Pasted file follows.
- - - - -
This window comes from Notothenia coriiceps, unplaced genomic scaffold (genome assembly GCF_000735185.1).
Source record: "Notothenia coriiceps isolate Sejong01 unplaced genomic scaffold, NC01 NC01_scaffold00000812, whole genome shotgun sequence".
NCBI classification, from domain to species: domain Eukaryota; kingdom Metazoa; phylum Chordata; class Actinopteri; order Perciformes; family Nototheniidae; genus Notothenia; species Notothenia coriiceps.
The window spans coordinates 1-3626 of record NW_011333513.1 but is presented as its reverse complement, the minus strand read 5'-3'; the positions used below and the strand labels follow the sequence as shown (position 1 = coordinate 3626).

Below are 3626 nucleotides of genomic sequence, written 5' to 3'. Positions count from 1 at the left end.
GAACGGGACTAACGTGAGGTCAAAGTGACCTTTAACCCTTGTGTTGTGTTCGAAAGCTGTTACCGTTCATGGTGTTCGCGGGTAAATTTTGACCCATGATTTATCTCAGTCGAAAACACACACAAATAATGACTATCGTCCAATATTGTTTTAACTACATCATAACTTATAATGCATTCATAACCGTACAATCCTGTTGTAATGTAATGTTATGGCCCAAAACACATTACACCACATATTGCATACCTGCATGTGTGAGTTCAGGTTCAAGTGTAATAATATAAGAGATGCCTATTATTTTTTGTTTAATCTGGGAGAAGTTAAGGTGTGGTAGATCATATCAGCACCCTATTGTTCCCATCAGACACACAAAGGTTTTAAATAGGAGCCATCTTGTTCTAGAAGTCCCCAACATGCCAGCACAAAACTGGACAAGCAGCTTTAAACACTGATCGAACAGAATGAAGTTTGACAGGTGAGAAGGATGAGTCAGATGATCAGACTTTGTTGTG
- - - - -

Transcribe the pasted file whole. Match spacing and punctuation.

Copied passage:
This window comes from Notothenia coriiceps, unplaced genomic scaffold (genome assembly GCF_000735185.1).
Source record: "Notothenia coriiceps isolate Sejong01 unplaced genomic scaffold, NC01 NC01_scaffold00000812, whole genome shotgun sequence".
NCBI classification, from domain to species: domain Eukaryota; kingdom Metazoa; phylum Chordata; class Actinopteri; order Perciformes; family Nototheniidae; genus Notothenia; species Notothenia coriiceps.
The window spans coordinates 1-3626 of record NW_011333513.1 but is presented as its reverse complement, the minus strand read 5'-3'; the positions used below and the strand labels follow the sequence as shown (position 1 = coordinate 3626).

Below are 3626 nucleotides of genomic sequence, written 5' to 3'. Positions count from 1 at the left end.
GAACGGGACTAACGTGAGGTCAAAGTGACCTTTAACCCTTGTGTTGTGTTCGAAAGCTGTTACCGTTCATGGTGTTCGCGGGTAAATTTTGACCCATGATTTATCTCAGTCGAAAACACACACAAATAATGACTATCGTCCAATATTGTTTTAACTACATCATAACTTATAATGCATTCATAACCGTACAATCCTGTTGTAATGTAATGTTATGGCCCAAAACACATTACACCACATATTGCATACCTGCATGTGTGAGTTCAGGTTCAAGTGTAATAATATAAGAGATGCCTATTATTTTTTGTTTAATCTGGGAGAAGTTAAGGTGTGGTAGATCATATCAGCACCCTATTGTTCCCATCAGACACACAAAGGTTTTAAATAGGAGCCATCTTGTTCTAGAAGTCCCCAACATGCCAGCACAAAACTGGACAAGCAGCTTTAAACACTGATCGAACAGAATGAAGTTTGACAGGTGAGAAGGATGAGTCAGATGATCAGACTTTGTTGTG